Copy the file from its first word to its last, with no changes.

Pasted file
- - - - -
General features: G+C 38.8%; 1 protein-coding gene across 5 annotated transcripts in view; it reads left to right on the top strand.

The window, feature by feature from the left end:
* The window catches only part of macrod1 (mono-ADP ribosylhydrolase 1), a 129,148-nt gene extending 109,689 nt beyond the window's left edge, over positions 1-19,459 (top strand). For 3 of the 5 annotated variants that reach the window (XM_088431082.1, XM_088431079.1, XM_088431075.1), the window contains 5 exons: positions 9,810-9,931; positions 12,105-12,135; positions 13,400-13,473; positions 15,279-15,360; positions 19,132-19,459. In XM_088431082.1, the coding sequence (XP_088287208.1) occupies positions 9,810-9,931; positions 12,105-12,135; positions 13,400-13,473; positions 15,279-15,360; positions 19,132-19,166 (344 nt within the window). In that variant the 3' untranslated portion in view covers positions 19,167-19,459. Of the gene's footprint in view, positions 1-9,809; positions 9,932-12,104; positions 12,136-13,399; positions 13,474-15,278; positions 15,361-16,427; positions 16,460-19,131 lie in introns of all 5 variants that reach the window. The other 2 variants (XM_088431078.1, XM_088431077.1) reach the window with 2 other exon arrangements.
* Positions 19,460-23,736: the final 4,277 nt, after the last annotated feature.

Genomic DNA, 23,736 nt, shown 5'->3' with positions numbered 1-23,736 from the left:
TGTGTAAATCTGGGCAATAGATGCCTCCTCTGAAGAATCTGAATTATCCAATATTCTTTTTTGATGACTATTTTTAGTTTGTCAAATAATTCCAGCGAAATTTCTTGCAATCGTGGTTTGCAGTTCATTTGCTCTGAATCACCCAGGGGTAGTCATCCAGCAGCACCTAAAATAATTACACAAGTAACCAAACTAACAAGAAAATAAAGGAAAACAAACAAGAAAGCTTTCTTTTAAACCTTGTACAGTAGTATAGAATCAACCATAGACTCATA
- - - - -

General features: G+C 38.8%; 1 protein-coding gene across 5 annotated transcripts in view; it reads left to right on the top strand.

The window, feature by feature from the left end:
* The window catches only part of macrod1 (mono-ADP ribosylhydrolase 1), a 129,148-nt gene extending 109,689 nt beyond the window's left edge, over positions 1-19,459 (top strand). For 3 of the 5 annotated variants that reach the window (XM_088431082.1, XM_088431079.1, XM_088431075.1), the window contains 5 exons: positions 9,810-9,931; positions 12,105-12,135; positions 13,400-13,473; positions 15,279-15,360; positions 19,132-19,459. In XM_088431082.1, the coding sequence (XP_088287208.1) occupies positions 9,810-9,931; positions 12,105-12,135; positions 13,400-13,473; positions 15,279-15,360; positions 19,132-19,166 (344 nt within the window). In that variant the 3' untranslated portion in view covers positions 19,167-19,459. Of the gene's footprint in view, positions 1-9,809; positions 9,932-12,104; positions 12,136-13,399; positions 13,474-15,278; positions 15,361-16,427; positions 16,460-19,131 lie in introns of all 5 variants that reach the window. The other 2 variants (XM_088431078.1, XM_088431077.1) reach the window with 2 other exon arrangements.
* Positions 19,460-23,736: the final 4,277 nt, after the last annotated feature.

Genomic DNA, 23,736 nt, shown 5'->3' with positions numbered 1-23,736 from the left:
TGTGTAAATCTGGGCAATAGATGCCTCCTCTGAAGAATCTGAATTATCCAATATTCTTTTTTGATGACTATTTTTAGTTTGTCAAATAATTCCAGCGAAATTTCTTGCAATCGTGGTTTGCAGTTCATTTGCTCTGAATCACCCAGGGGTAGTCATCCAGCAGCACCTAAAATAATTACACAAGTAACCAAACTAACAAGAAAATAAAGGAAAACAAACAAGAAAGCTTTCTTTTAAACCTTGTACAGTAGTATAGAATCAACCATAGACTCATA